In the 14th century, coinciding with the first practical clocks, the meaning of an hour gradually changes. It becomes a specific amount of time, one twenty-fourth of a full solar cycle from dawn to dawn. And the day is now thought of as 24 hours, though it still features on clock faces as two twelves.

Even the first clocks can measure periods less than an hour, but soon striking the quarter-hours seems insufficient. With the arrival of dials for the faces of clocks, in the 14th century, something like a minute is required. The Middle Ages, by a tortuous route from Babylon, inherit a scale of scientific measurement based on 60. In medieval Latin the unit of one sixtieth is *pars minuta prima* ('first very small part'), and a sixtieth of that is *pars minute secunda* ('second very small part'). Thus, on a principle 3000 years old, minutes and seconds find their way into time.

Minutes are mentioned from the 14th century, but clocks are not precise enough for anyone to bother about seconds until two centuries later.

**The hour: 14th century**

Until the arrival of clockwork, in the 14th century AD, an hour is a variable concept. It is a practical division of the day into 12 segments (12 being the most convenient number for dividing into fractions, since it is divisible by 2, 3 and 4). For the same reason 60, divisble by 2, 3, 4 and 5, has been a larger framework of measurement ever since Babylonian times.

The traditional concept of the hour, as one twelfth of the time between dawn and dusk, is useful in terms of everyday timekeeping. Approximate appointments are easily made, at times which are easily sensed. Noon is always the sixth hour. Half way through the afternoon is the ninth hour - famous to Christians as the time of the death of Jesus on the Cross.

The trouble with the traditional hour is that it differs in length from day to day. And a daytime hour is different from one in the night (also divided into twelve equal hours). A clock cannot reflect this variation, but it can offer something more useful. It can provide every day something which occurs naturally only twice a year, at the spring and autumn equinox, when the 12 hours of day and the 12 hours of night are the same length.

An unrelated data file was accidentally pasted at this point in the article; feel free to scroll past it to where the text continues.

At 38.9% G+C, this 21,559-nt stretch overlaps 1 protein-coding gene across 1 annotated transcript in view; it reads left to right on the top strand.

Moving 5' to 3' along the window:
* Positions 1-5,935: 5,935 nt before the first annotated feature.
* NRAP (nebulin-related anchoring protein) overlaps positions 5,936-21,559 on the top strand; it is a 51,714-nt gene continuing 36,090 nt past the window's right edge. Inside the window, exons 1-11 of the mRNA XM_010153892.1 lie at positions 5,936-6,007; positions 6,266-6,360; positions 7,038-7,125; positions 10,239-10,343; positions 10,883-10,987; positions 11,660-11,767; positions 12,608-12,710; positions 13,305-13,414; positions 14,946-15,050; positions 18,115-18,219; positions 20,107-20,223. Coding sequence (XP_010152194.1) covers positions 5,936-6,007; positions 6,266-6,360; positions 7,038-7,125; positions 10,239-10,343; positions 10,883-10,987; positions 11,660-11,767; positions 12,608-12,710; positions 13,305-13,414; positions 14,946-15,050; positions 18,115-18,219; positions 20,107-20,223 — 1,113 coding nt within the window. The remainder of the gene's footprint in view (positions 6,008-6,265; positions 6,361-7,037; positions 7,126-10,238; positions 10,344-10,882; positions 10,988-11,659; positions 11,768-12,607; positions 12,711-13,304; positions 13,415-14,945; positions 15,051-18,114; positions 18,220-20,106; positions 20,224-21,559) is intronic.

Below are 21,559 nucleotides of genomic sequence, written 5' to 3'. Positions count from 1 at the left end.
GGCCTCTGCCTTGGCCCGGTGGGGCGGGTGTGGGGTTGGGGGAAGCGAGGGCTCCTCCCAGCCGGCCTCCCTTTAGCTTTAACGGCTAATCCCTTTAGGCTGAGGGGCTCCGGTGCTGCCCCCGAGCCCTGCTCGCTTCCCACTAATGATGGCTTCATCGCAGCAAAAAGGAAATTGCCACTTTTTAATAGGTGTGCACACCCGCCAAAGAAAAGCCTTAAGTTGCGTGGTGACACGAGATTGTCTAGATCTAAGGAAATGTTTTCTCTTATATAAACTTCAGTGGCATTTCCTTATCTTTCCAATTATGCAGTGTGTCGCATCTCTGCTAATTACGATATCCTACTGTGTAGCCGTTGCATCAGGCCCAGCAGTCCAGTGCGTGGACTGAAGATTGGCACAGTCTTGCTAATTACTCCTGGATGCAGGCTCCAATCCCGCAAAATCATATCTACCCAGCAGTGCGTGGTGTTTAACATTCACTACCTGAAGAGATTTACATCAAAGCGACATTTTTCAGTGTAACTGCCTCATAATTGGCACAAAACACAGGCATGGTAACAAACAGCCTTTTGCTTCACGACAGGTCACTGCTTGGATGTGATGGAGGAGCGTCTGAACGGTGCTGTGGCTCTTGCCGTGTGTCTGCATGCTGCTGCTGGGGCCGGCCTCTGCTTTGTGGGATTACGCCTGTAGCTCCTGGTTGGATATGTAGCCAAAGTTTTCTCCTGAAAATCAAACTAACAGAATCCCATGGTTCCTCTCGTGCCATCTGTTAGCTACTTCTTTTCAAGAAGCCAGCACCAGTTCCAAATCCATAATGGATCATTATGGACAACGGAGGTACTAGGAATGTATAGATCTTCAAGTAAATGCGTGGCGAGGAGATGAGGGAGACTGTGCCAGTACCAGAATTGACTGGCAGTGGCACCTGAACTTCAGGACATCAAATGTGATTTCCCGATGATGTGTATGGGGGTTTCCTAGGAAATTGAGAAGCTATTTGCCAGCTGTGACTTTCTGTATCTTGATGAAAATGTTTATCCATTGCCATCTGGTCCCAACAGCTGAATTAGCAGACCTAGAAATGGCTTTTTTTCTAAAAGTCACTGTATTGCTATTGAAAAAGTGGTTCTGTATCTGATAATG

In the 14th century, coinciding with the first practical clocks, the meaning of an hour gradually changes. It becomes a specific amount of time, one twenty-fourth of a full solar cycle from dawn to dawn. And the day is now thought of as 24 hours, though it still features on clock faces as two twelves.

Even the first clocks can measure periods less than an hour, but soon striking the quarter-hours seems insufficient. With the arrival of dials for the faces of clocks, in the 14th century, something like a minute is required. The Middle Ages, by a tortuous route from Babylon, inherit a scale of scientific measurement based on 60. In medieval Latin the unit of one sixtieth is *pars minuta prima* ('first very small part'), and a sixtieth of that is *pars minute secunda* ('second very small part'). Thus, on a principle 3000 years old, minutes and seconds find their way into time.

Minutes are mentioned from the 14th century, but clocks are not precise enough for anyone to bother about seconds until two centuries later.